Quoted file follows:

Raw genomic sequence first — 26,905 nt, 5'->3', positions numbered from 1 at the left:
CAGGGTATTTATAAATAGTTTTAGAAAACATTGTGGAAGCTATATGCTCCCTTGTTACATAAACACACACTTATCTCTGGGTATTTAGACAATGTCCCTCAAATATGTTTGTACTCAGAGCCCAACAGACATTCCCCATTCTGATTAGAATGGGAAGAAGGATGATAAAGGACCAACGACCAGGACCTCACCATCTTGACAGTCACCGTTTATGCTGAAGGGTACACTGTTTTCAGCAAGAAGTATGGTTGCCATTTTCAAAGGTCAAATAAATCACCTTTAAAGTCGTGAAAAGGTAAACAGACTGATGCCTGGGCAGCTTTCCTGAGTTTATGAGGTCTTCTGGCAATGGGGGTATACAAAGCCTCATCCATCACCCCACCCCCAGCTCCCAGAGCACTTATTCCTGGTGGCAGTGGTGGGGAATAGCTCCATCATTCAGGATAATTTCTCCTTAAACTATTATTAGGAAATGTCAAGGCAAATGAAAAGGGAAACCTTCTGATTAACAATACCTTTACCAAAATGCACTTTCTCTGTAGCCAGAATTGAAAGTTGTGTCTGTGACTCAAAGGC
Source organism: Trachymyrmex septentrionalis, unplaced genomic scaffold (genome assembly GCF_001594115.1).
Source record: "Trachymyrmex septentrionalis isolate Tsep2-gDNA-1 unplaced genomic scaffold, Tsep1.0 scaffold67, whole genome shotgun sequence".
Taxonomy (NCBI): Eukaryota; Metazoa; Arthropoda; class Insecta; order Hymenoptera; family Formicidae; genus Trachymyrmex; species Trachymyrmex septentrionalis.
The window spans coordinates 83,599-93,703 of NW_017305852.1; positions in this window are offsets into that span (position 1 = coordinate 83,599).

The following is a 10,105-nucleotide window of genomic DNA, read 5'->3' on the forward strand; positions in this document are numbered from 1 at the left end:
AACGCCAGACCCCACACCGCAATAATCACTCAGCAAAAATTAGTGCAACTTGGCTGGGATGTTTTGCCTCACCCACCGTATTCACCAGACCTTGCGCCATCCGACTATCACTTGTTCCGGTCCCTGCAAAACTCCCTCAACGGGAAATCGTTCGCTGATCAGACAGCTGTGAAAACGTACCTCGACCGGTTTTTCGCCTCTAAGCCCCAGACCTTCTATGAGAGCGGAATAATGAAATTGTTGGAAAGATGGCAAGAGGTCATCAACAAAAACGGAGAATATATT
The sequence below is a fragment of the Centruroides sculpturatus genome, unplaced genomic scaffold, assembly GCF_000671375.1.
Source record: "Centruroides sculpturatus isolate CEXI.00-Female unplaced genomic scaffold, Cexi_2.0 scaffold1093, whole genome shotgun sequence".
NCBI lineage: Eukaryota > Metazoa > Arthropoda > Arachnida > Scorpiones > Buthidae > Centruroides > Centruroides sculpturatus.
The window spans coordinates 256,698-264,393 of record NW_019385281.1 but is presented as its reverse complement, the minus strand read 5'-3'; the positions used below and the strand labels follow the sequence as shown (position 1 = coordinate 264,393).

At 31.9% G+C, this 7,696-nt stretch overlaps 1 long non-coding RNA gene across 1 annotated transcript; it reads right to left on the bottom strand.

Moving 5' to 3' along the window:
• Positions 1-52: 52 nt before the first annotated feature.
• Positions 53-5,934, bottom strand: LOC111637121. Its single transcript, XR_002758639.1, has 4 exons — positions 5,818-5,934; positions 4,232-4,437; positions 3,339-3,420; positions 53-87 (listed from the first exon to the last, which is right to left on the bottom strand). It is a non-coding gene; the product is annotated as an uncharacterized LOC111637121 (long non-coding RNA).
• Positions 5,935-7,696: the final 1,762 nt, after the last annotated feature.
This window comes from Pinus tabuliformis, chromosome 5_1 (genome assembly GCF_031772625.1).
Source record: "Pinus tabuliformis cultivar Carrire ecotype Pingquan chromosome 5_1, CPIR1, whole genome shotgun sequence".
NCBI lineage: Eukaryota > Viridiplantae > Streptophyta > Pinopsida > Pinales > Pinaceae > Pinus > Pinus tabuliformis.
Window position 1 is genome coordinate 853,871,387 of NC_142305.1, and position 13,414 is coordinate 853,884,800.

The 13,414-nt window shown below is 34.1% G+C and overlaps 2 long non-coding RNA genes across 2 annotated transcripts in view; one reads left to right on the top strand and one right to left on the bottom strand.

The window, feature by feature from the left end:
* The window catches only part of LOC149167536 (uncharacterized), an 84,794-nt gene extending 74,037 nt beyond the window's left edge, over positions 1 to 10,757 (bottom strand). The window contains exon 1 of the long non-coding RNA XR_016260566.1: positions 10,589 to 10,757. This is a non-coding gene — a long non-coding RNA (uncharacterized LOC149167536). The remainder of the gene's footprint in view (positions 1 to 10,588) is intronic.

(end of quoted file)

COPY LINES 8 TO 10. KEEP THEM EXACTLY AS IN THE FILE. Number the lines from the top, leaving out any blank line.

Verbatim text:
AACGCCAGACCCCACACCGCAATAATCACTCAGCAAAAATTAGTGCAACTTGGCTGGGATGTTTTGCCTCACCCACCGTATTCACCAGACCTTGCGCCATCCGACTATCACTTGTTCCGGTCCCTGCAAAACTCCCTCAACGGGAAATCGTTCGCTGATCAGACAGCTGTGAAAACGTACCTCGACCGGTTTTTCGCCTCTAAGCCCCAGACCTTCTATGAGAGCGGAATAATGAAATTGTTGGAAAGATGGCAAGAGGTCATCAACAAAAACGGAGAATATATT
The sequence below is a fragment of the Centruroides sculpturatus genome, unplaced genomic scaffold, assembly GCF_000671375.1.
Source record: "Centruroides sculpturatus isolate CEXI.00-Female unplaced genomic scaffold, Cexi_2.0 scaffold1093, whole genome shotgun sequence".